1.1 What is a Project?
A project is a temporary, one-time undertaking that has a definable goal, has interrelated dependencies, and ac, activities and tasks, is finite in duration. You're not gonna get the biggest project anybody could think of at the highest quality level in the industry next Tuesday afternoon for $250. And they have in their new publication, called the Project Management Body of Knowledge, in their latest edition they've said that instead of scope, quality, cost, and time we're going to add two more, risk and resources.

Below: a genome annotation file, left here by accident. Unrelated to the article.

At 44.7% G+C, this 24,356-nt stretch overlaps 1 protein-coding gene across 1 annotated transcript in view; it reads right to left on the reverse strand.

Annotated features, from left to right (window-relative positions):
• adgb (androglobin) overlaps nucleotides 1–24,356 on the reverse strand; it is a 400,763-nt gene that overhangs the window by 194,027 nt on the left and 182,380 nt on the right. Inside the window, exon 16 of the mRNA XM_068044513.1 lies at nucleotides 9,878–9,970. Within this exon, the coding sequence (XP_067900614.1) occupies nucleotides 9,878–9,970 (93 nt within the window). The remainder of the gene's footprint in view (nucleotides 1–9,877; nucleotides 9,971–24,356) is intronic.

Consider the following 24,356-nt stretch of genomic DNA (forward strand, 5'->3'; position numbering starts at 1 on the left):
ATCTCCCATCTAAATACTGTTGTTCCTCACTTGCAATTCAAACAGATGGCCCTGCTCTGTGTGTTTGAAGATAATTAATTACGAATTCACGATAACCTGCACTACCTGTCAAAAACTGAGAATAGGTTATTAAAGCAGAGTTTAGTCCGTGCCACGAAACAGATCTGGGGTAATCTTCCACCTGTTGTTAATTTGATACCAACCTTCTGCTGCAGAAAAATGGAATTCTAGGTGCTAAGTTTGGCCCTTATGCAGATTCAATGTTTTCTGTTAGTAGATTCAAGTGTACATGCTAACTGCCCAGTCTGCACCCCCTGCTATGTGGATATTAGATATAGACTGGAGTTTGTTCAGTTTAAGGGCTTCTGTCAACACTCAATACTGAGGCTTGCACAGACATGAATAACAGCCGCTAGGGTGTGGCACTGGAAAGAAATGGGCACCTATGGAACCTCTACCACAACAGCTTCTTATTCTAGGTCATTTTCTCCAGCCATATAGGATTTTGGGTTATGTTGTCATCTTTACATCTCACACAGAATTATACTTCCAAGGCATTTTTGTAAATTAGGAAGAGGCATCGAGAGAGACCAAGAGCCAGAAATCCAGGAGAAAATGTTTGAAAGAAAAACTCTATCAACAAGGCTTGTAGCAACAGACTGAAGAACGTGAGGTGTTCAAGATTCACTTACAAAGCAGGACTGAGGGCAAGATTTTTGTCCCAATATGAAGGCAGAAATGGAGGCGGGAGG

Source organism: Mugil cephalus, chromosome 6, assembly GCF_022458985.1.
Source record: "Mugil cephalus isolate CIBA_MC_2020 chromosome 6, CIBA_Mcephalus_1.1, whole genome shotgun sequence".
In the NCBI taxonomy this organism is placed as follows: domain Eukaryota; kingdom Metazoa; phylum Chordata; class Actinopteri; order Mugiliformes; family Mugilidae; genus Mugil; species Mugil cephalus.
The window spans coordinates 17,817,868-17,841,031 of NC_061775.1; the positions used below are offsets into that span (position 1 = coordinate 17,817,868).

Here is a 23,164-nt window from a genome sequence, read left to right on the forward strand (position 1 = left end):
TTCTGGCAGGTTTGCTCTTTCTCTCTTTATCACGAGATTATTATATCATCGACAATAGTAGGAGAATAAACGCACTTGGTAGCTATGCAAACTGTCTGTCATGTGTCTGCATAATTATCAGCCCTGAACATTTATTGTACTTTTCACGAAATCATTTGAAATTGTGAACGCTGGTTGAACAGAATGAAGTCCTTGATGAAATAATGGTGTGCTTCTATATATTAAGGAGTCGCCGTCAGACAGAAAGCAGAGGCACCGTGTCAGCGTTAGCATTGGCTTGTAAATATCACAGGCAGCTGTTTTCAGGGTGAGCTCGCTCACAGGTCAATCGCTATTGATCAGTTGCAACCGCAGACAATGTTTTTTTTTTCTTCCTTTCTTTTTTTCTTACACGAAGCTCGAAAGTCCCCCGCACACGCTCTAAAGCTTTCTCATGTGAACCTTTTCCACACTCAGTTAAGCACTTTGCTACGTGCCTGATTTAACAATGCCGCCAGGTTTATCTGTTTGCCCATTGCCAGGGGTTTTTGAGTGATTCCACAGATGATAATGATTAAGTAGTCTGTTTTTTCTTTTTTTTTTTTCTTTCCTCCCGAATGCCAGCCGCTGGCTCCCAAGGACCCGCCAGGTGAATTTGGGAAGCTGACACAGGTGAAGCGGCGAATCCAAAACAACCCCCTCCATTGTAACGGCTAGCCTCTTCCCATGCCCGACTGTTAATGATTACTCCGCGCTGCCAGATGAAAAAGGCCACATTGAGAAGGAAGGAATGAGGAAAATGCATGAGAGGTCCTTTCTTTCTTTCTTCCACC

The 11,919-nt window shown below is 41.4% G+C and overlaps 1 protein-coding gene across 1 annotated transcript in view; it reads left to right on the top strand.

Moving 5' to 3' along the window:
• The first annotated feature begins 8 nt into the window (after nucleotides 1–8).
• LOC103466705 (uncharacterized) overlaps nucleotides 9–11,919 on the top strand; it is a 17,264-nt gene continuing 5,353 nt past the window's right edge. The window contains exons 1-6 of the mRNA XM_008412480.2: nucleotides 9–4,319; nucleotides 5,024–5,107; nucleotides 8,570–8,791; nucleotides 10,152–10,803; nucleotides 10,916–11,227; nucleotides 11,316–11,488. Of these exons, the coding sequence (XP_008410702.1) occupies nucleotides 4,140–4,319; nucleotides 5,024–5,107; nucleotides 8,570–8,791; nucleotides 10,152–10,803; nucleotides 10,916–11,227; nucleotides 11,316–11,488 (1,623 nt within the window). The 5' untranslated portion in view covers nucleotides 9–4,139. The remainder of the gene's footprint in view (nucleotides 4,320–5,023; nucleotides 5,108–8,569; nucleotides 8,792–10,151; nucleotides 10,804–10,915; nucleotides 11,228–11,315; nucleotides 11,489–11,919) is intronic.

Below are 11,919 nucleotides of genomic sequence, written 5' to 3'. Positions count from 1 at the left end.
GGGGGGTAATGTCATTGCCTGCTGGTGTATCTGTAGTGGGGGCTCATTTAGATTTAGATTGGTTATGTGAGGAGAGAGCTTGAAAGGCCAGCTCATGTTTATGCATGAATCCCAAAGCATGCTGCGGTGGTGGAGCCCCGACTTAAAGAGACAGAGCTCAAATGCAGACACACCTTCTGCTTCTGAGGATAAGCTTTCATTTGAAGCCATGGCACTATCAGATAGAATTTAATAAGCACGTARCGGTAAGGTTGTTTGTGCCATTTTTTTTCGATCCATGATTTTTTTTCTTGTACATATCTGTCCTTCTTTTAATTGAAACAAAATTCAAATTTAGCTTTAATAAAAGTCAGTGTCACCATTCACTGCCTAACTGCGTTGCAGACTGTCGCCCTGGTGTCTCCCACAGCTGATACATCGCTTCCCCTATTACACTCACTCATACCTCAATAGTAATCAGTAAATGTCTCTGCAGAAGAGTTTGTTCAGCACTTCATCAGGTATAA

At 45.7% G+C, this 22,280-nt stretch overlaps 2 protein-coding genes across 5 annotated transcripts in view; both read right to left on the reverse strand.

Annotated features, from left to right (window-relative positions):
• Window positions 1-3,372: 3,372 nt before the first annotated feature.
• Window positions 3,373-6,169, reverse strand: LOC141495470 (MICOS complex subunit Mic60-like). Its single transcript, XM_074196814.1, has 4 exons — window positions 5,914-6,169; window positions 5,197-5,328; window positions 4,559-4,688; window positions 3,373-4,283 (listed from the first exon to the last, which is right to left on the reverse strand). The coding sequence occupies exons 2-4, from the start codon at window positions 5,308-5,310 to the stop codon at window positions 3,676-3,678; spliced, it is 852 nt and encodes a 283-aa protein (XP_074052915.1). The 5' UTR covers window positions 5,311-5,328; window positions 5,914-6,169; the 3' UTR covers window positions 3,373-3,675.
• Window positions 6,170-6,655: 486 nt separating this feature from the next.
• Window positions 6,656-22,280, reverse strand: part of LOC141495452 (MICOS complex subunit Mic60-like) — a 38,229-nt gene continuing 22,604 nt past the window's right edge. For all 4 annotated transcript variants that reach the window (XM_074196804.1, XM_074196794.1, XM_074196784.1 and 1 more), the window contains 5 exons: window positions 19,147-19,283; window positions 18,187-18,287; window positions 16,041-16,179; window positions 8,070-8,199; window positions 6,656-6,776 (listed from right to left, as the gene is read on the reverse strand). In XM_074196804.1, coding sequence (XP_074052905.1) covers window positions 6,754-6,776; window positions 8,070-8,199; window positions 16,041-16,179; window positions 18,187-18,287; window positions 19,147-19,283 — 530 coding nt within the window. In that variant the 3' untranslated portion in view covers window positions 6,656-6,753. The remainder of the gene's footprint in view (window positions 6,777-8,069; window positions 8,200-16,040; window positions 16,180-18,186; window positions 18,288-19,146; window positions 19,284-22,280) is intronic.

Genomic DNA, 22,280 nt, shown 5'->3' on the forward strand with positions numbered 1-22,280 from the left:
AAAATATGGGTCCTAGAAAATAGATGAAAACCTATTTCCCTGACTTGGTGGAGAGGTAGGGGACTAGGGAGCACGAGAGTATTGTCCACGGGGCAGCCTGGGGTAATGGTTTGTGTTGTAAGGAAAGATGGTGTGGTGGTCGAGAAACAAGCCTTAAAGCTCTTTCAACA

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There’s some fundamentals that we need to discuss, and these are the, the foundational pieces that we all need to plant our feet solidly upon. There are three definitions that get a little bit confusing for people. And we just need to make sure we’re clear for our sessions and our discussions what we mean by these. Every organization needs to be clear on what they mean by these three terms, and we will make sure that we’re clear for our sessions on what we mean. One of them, what’s a project? Another one, what is Project Manager? And another one, what is Project Management? What’s a project? You hear that term a lot and everybody goes, oh, I know what a project is. You need to be very clear about that in an organization. There’s some confusion from time to time, and we’ll mention that here in just a moment. A project is a temporary, one-time undertaking that has a definable goal, has interrelated dependencies, and ac, activities and tasks, is finite in duration. It stops somewhere, it starts somewhere, these things are over with. Ongoing work in an organization just keeps going on and on and on. Projects stop. Sometimes they seem like they will never stop, they seem to have a life of their own and go on forever, but they, at some point, do finish. To some degree they’re going to be unique. In your organization, you may d, do a project this week that was similar to one that you did six months ago. It’s not the same project. There are some different stakeholders. There are some different requirements. Something makes each one of these projects at least a little bit unique, even though quite often we’ll find we do similar projects in the organization. And these things operate under some constraints. So we’ll be talking about what the constraints are for a project and how we work with those. Projects and ongoing work processes, let’s just talk for a moment about those. Ongoing work processes are the things that, in the organization, that get repeated day in and day out. They get repeated over and over. So, we may have a billing process. We’re gonna send out bills to everyone like your utility company. They send a bill out to you periodically, usually every month. That comes in form of paper, or most of the time now, comes electronically. But that happens to every month. They have a process to do that, to get that bill out to you. You pay that bill. They also have a process to receive payments, and that’s either an electronic process or a paper process that just gets repeated over and over and over again. They also have some processes to provide you with electricity. They provide you with power somehow. There are processes to do that, so when you turn on your light switch, light, the lights turn on, you have power. So there are ongoing processes that we all have in all of our organizations. That’s not the world of project management. That typically is the world of process improvement. What we’re looking at with project management, these are things that start, they stop, they have some definitely definable goals. And we have a set of tools for these. We have a process to go through to get a project done, and we have a set of tools that we use to do projects. We’ll be talking about those as we go through these sessions. One of the things about a project is the constraints. We have scope, quality, cost and time targets that we’re going to shoot for. Scope, how big is this project? What does it include? Quality, how good does this thing have to be? Every project has some quality requirements in there. You can think even around your house, you’re gonna do a project, a simple project just to paint one of your rooms in your house. Like my brother-in-law, he just thinks all you have to do is get a paint roller and sorta get close to the door, sorta get close to the ceiling and just paint the wall with the roller and that’s gonna be good enough. And he also thinks that to paint a room, you probably need to dip the roller in that little paint tray one time and then just start rolling the place. And so there’s a little bit of paint at the beginning and there’s no paint by the time he’s done. And then he says, well how come you paint so much better than I do? Well, it just has a different quality requirement of this thing. Every project will have quality requirements throughout the whole project. Cost, once we figure out how big the project is and how good it has to be, then we’re gonna figure out well, to do that, it’s gonna cost this much money, and it will take this amount of time. We can put those four constraints into a little diagram like this. When we start a project, we’ll start with one of these things. If you’re going to teach everybody in the organization one thing about project management, the thing to teach everybody is this. You only have five minutes to teach everybody something, this is what everybody should learn. This is what you need in your head. It’s what your customers need in their head. All your stakeholders, your team, your sponsor, the executives in the organization, everybody needs to understand this piece. What this says is that upfront before a project starts, we say that to do this project at this quality level, it will take this amount of time and cost this much money. Projects simply have tasks that have to be done. People have to do those tasks, people have to take the time to do those tasks, and we have to pay people to do those tasks. And we have to buy the materials and, and the supplies to do those tasks. Sometimes projects are set up so that the scope, quality, cost and time aren’t gonna work. No matter what, a lot of people don’t like to believe this, projects have to obey the laws of the physical universe. Project managers don’t have a magic wand to wave and say, oh, we can just do magic here. We have to all agree, the project manager, the sponsor, the key stakeholders. We have to all agree that yes, we can do that project at that quality, in that time frame for that amount of money. You’re not gonna get the biggest project anybody could think of at the highest quality level in the industry next Tuesday afternoon for $250. That’s not just gonna happen. We have to make sure that these things are realistic. If something happens along the way, which it will, let’s say the scope changes, somebody says oh, you know, while we’re doing this project we just realized there’s something we need to add into the scope. That’s not a problem, not a problem at all. You don’t just throw your hands up and run away screaming. You just say happy to do that, let me see how we’ll do that. And all you need to do is go back and look at the scope, quality, cost and time relationships and adjust one, two, or three of these other constraints so that we can have an increased scope. You can’t change one of these things after we agreed that they’re all gonna work together. You can’t change one of these things without changing at least one of the others, maybe two, or maybe sometimes all three of them. The Project Management Institute is the governing body for Project Management Worldwide. And they have in their new publication, called the Project Management Body of Knowledge, in their latest edition they’ve said that instead of scope, quality, cost, and time we’re going to add two more, risk and resources. And the diagram now looks like this. If we look at risks and resources, they really are a subset of the cost and time piece. We are going to talk about risks and resources in this series, and mostly we will talk about the relationship between scope, quality, cost, and time.